- CDPQ invested in the crypto lender but has “absolutely” no plan to allocate directly in BTC or digital assets.
- Celsius manages $25 billion in assets, adding $15 billion in just seven months.
- The firm is facing several warnings from regulators of Texas, New Jersey, Kentucky, and Alabama for allegedly violated local securities laws.
Crypto lending platform Celsius Network has raised $400 million in an equity funding round at a valuation of $3 billion while being subjected to increased scrutiny from the US state regulators.
The funding round was led by Canada’s second-largest pension fund Caisse de dépôt et placement du Québec (CDPQ) which has $300 billion in assets and equity firm WestCap, founded by a former Airbnb executive Laurence Tosi.
Celsius Network intends to use the fresh capital to expand its offerings with a focus on institutional-grade products, expand globally through strategic acquisitions, and double its headcount to nearly 1,000.
How Will Celsius’ Latest Funding Help it Tackle the Regulatory Pressure?
CEO Alex Mashinsky told the Financial Times that he also hopes the new fundraising would help reassure the regulators and attract mainstream financial markets. “It’s not $400 million. It’s the credibility that comes with the people who wrote those cheques,” he said.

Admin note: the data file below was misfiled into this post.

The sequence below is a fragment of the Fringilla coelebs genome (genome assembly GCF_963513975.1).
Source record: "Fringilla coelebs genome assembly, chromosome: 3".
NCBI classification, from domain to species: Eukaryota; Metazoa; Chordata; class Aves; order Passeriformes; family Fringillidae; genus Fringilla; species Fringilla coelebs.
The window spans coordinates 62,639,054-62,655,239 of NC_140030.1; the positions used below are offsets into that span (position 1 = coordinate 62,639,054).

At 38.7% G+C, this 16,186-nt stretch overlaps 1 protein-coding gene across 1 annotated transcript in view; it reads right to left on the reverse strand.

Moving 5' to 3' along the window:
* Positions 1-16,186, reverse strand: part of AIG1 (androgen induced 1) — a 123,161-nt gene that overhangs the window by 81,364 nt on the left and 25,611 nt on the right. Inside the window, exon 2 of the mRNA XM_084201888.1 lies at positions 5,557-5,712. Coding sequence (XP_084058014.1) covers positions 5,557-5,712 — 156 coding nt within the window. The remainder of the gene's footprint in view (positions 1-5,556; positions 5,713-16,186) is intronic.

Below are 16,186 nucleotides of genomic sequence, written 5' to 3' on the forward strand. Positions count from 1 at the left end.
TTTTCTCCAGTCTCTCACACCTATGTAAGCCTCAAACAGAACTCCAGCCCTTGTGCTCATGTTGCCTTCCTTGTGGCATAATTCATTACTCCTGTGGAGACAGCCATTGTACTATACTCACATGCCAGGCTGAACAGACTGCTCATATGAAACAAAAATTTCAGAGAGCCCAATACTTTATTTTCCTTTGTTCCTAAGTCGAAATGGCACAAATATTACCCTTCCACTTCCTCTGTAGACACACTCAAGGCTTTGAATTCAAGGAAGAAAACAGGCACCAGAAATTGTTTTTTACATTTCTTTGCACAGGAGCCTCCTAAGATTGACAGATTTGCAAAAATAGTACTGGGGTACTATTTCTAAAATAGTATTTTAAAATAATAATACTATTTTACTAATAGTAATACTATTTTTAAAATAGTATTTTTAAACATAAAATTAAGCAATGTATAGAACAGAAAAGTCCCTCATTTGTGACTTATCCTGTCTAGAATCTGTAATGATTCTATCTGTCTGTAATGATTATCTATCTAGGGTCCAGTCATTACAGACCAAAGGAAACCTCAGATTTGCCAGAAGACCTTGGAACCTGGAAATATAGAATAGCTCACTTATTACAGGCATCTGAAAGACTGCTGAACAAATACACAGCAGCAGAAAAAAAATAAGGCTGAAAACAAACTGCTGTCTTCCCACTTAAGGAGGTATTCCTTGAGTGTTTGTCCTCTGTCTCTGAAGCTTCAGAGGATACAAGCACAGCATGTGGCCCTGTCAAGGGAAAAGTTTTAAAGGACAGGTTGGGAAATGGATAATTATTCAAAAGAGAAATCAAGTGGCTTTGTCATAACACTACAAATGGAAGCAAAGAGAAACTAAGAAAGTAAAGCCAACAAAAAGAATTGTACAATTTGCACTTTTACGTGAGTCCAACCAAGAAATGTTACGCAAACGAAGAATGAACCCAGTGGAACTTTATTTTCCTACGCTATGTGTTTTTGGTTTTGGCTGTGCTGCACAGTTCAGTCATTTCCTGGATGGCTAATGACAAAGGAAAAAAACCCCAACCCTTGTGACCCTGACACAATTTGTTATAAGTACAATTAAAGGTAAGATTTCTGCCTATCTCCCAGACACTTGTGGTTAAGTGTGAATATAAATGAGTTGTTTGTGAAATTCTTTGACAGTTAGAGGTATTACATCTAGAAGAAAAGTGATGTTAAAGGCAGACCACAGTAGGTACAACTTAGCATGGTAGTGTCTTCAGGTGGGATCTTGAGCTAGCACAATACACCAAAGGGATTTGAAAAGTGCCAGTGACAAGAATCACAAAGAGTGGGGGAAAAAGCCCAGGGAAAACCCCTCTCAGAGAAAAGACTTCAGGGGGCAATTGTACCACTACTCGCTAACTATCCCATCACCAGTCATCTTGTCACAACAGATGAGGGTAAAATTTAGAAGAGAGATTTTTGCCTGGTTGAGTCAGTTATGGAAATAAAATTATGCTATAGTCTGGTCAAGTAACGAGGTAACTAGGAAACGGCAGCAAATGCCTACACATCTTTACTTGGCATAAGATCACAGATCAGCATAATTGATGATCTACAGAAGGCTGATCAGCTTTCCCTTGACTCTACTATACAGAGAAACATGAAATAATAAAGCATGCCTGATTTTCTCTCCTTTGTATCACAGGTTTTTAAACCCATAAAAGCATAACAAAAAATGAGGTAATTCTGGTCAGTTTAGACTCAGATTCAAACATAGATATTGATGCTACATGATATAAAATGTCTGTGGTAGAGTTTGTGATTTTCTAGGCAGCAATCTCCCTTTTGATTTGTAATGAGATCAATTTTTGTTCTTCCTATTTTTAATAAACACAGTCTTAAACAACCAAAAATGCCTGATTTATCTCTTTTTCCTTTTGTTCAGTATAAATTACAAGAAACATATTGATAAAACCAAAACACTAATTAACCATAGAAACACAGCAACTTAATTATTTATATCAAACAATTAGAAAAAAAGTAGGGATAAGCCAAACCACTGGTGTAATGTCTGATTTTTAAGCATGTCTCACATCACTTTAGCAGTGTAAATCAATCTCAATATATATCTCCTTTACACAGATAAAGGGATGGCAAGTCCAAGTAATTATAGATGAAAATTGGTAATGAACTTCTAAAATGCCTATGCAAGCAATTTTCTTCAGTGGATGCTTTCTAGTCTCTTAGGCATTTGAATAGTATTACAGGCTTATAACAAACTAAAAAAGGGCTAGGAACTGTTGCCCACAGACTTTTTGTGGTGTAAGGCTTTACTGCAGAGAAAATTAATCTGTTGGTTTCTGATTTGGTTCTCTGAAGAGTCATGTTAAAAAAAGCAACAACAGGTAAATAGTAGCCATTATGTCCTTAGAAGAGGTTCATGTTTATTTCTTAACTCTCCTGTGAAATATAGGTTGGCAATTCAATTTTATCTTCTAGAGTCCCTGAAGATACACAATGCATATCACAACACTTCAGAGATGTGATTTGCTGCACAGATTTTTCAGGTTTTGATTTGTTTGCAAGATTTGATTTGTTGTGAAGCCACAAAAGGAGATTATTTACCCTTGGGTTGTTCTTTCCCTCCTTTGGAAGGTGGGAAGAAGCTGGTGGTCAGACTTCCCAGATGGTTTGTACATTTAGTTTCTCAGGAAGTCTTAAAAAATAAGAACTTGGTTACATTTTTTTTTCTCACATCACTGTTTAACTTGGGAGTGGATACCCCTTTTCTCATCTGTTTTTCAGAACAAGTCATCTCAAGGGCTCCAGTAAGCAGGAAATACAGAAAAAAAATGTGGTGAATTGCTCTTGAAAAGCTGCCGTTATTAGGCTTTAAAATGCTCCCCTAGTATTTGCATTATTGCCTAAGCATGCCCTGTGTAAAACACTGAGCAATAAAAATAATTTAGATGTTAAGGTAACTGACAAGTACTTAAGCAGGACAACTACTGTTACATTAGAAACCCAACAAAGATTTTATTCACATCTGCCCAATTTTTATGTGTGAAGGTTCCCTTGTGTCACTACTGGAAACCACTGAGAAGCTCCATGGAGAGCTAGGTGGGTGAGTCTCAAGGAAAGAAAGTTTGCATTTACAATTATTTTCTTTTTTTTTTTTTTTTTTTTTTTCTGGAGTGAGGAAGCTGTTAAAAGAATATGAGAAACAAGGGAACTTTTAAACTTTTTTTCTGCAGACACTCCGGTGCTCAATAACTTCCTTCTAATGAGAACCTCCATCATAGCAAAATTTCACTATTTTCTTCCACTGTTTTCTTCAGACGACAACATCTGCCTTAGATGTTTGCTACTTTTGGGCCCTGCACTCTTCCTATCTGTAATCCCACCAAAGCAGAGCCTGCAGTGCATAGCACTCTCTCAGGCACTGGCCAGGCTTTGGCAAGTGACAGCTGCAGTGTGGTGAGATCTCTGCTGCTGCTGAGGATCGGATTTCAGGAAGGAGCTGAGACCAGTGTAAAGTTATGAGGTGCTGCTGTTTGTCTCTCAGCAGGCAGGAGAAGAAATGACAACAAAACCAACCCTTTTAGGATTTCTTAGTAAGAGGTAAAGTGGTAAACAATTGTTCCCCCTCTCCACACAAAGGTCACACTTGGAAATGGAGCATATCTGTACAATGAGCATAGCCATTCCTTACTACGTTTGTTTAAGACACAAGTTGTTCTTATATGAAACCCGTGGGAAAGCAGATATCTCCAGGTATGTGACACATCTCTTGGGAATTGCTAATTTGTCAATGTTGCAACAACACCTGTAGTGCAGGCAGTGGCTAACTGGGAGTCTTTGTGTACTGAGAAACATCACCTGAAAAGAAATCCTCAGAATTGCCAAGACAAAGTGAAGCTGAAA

Alexandre Synnett, executive vice-president and CTO at CDPQ, said he expected that taking a stake in Celsius despite the regulatory pressure would bring questions but added that they carefully considered it as part of their due diligence and are willing to “work collaboratively with regulators, including in the US.”
Moreover, this is about “the conviction” that the pension fund has around blockchain technology, Synnett told FT. “In a positive way, I think it will change the way the financial services are interacting.”
Regulatory Pressure on Celsius Network
Celsius, much like BlockFi, has been seeing pushback from state regulators in Texas, New Jersey, Kentucky, and Alabama for its lending products who allege that the company’s interest earnings accounts violate securities laws.
Coinbase, the largest crypto exchange in the US, also had to abandon its product Lend after the Securities and Exchange Commission threatened it with legal action. Celsius, however, maintains that its services are in full compliance with U.S. laws.
This move reflects CDPQ’s inaugural investment in the crypto sector. But Synnett said the fund is only focused on making “opportunistic” investments in “diamond in the rough” early-stage companies.
“This is a small diversification play,” he said, adding the fund is not going to go all out on cryptocurrencies and they “absolutely” do not plan to allocate funds directly into Bitcoin or other crypto assets.
Last year, Celsius raised $30 million led by Tether at a pre-funding valuation of $120 million. The crypto lender currently manages $25 billion in assets, up from $10 billion in March.
Founded in 2017, the firm has also paid over $850 million in yield to its more than 1 million registered users.